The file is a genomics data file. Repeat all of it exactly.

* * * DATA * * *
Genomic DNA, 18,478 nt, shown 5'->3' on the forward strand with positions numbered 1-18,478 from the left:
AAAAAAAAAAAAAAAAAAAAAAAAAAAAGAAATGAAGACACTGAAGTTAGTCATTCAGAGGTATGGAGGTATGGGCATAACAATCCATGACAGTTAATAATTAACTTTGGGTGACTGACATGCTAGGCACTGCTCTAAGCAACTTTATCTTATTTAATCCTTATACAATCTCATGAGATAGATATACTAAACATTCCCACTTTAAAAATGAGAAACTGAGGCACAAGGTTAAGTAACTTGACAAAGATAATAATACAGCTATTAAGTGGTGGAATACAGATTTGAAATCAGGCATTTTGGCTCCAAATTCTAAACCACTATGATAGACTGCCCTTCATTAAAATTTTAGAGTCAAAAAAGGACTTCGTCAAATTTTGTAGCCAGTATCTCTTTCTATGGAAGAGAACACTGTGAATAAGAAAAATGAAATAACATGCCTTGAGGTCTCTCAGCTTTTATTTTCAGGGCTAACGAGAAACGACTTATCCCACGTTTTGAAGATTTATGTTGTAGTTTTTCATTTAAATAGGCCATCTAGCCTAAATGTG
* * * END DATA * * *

Genomic DNA, 18,478 nt, shown 5'->3' on the forward strand with positions numbered 1-18,478 from the left:
AAAAAAAAAAAAAAAAAAAAAAAAAAAAGAAATGAAGACACTGAAGTTAGTCATTCAGAGGTATGGAGGTATGGGCATAACAATCCATGACAGTTAATAATTAACTTTGGGTGACTGACATGCTAGGCACTGCTCTAAGCAACTTTATCTTATTTAATCCTTATACAATCTCATGAGATAGATATACTAAACATTCCCACTTTAAAAATGAGAAACTGAGGCACAAGGTTAAGTAACTTGACAAAGATAATAATACAGCTATTAAGTGGTGGAATACAGATTTGAAATCAGGCATTTTGGCTCCAAATTCTAAACCACTATGATAGACTGCCCTTCATTAAAATTTTAGAGTCAAAAAAGGACTTCGTCAAATTTTGTAGCCAGTATCTCTTTCTATGGAAGAGAACACTGTGAATAAGAAAAATGAAATAACATGCCTTGAGGTCTCTCAGCTTTTATTTTCAGGGCTAACGAGAAACGACTTATCCCACGTTTTGAAGATTTATGTTGTAGTTTTTCATTTAAATAGGCCATCTAGCCTAAATGTG